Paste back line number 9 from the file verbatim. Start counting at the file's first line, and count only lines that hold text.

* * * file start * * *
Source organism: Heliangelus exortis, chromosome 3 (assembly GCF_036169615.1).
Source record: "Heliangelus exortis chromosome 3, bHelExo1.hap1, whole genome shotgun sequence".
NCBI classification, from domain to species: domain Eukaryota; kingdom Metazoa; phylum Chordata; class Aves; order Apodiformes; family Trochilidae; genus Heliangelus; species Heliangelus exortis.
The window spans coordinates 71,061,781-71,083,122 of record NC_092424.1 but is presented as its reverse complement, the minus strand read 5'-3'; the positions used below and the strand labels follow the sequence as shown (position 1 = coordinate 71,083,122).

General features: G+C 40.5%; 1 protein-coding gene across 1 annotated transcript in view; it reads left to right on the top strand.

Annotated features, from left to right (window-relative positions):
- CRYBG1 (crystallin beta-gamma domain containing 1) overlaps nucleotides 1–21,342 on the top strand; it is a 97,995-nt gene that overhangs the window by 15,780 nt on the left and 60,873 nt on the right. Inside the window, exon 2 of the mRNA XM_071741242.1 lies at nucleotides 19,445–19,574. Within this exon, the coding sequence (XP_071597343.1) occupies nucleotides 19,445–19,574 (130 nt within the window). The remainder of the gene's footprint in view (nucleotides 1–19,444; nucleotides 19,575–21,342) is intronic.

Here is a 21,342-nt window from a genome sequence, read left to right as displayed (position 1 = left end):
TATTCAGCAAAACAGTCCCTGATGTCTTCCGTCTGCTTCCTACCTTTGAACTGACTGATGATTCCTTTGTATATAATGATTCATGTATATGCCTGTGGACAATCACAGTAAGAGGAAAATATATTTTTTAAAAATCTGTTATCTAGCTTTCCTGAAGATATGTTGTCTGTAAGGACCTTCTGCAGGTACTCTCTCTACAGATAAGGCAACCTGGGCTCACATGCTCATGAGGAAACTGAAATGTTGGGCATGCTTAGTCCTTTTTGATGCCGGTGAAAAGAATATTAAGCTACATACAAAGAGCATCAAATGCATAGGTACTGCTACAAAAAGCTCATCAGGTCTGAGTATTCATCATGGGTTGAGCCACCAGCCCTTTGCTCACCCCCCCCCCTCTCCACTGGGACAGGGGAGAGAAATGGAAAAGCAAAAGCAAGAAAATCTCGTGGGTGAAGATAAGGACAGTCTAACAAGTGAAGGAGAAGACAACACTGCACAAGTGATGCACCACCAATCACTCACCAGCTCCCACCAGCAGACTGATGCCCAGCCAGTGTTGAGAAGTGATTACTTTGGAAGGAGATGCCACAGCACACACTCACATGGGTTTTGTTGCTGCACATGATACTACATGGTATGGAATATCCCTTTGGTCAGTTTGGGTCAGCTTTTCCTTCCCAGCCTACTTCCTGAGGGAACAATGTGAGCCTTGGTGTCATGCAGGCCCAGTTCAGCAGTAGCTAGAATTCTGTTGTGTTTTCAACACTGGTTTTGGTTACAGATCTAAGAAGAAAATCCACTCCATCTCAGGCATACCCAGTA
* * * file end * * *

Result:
TATTCAGCAAAACAGTCCCTGATGTCTTCCGTCTGCTTCCTACCTTTGAACTGACTGATGATTCCTTTGTATATAATGATTCATGTATATGCCTGTGGACAATCACAGTAAGAGGAAAATATATTTTTTAAAAATCTGTTATCTAGCTTTCCTGAAGATATGTTGTCTGTAAGGACCTTCTGCAGGTACTCTCTCTACAGATAAGGCAACCTGGGCTCACATGCTCATGAGGAAACTGAAATGTTGGGCATGCTTAGTCCTTTTTGATGCCGGTGAAAAGAATATTAAGCTACATACAAAGAGCATCAAATGCATAGGTACTGCTACAAAAAGCTCATCAGGTCTGAGTATTCATCATGGGTTGAGCCACCAGCCCTTTGCTCACCCCCCCCCCTCTCCACTGGGACAGGGGAGAGAAATGGAAAAGCAAAAGCAAGAAAATCTCGTGGGTGAAGATAAGGACAGTCTAACAAGTGAAGGAGAAGACAACACTGCACAAGTGATGCACCACCAATCACTCACCAGCTCCCACCAGCAGACTGATGCCCAGCCAGTGTTGAGAAGTGATTACTTTGGAAGGAGATGCCACAGCACACACTCACATGGGTTTTGTTGCTGCACATGATACTACATGGTATGGAATATCCCTTTGGTCAGTTTGGGTCAGCTTTTCCTTCCCAGCCTACTTCCTGAGGGAACAATGTGAGCCTTGGTGTCATGCAGGCCCAGTTCAGCAGTAGCTAGAATTCTGTTGTGTTTTCAACACTGGTTTTGGTTACAGATCTAAGAAGAAAATCCACTCCATCTCAGGCATACCCAGTA